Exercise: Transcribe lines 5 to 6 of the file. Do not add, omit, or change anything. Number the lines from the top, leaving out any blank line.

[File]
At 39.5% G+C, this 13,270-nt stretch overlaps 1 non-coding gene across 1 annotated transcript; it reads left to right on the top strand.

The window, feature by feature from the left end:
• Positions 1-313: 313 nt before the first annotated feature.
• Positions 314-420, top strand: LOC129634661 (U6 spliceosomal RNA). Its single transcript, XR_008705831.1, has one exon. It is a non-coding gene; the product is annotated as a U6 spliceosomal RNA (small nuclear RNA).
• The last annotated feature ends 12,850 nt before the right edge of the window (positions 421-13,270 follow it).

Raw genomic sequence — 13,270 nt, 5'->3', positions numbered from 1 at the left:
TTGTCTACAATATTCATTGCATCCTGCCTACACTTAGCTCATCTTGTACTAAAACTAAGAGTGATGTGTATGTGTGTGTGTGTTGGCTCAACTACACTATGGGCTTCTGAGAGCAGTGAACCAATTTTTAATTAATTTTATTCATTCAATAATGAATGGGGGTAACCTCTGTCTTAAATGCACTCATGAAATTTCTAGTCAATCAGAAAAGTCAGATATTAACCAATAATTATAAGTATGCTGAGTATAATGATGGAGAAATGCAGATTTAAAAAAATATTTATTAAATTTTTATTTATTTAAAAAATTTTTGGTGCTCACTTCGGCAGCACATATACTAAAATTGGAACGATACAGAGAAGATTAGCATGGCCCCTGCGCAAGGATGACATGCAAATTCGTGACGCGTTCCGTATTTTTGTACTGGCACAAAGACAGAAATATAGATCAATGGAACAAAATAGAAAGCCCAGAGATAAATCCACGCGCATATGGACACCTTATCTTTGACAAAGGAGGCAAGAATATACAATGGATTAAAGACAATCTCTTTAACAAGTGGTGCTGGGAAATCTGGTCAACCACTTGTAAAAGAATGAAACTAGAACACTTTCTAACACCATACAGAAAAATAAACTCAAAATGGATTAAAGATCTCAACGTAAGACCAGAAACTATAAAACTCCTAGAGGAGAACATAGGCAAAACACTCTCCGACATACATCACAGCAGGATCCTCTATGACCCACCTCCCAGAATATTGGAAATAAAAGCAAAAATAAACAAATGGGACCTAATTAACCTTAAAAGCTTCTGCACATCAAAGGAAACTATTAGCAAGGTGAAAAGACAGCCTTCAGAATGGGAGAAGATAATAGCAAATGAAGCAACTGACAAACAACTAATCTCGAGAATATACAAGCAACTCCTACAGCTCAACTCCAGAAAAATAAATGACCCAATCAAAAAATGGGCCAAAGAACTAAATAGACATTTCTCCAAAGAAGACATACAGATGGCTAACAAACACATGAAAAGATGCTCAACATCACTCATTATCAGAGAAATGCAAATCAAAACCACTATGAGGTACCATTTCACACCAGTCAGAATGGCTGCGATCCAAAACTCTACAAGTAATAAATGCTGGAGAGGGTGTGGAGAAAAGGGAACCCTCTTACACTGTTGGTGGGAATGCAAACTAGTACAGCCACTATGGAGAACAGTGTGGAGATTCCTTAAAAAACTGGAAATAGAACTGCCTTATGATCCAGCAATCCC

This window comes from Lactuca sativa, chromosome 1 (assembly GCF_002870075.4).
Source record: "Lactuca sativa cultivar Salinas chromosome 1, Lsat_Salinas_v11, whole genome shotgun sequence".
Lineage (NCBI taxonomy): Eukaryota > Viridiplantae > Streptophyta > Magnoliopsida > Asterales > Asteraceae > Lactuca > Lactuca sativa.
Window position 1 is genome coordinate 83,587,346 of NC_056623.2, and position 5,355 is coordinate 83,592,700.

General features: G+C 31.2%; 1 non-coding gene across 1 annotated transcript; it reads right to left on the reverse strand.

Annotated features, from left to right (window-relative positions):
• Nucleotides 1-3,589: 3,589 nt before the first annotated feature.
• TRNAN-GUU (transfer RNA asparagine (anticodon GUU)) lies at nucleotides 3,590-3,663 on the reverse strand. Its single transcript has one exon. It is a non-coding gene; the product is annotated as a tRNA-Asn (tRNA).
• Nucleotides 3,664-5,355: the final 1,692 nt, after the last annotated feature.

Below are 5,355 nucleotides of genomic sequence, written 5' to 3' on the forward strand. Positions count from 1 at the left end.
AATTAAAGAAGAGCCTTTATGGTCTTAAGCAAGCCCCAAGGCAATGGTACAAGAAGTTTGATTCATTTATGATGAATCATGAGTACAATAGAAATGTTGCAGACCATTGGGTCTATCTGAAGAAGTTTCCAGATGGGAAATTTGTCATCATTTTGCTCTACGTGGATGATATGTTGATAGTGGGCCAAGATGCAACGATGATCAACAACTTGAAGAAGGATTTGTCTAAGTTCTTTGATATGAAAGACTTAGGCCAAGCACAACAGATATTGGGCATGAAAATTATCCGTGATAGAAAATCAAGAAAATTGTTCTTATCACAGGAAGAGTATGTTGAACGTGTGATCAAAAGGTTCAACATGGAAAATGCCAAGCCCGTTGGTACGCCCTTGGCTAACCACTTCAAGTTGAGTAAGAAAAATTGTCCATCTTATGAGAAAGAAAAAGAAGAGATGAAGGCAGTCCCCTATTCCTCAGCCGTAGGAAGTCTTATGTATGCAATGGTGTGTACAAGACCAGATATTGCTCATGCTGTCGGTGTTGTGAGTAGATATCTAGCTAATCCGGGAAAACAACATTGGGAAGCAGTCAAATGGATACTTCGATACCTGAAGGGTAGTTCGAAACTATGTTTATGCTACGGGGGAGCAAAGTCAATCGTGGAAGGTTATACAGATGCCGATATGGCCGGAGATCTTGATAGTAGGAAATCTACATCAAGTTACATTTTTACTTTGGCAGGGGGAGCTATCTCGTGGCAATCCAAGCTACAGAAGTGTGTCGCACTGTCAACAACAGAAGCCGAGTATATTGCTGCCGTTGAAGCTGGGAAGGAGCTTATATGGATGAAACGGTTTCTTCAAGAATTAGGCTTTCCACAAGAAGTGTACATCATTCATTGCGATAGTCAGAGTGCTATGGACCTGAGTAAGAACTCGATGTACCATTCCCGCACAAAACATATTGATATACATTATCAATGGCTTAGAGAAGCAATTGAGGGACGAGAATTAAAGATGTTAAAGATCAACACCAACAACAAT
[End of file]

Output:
• The last annotated feature ends 12,850 nt before the right edge of the window (positions 421-13,270 follow it).

Raw genomic sequence — 13,270 nt, 5'->3', positions numbered from 1 at the left: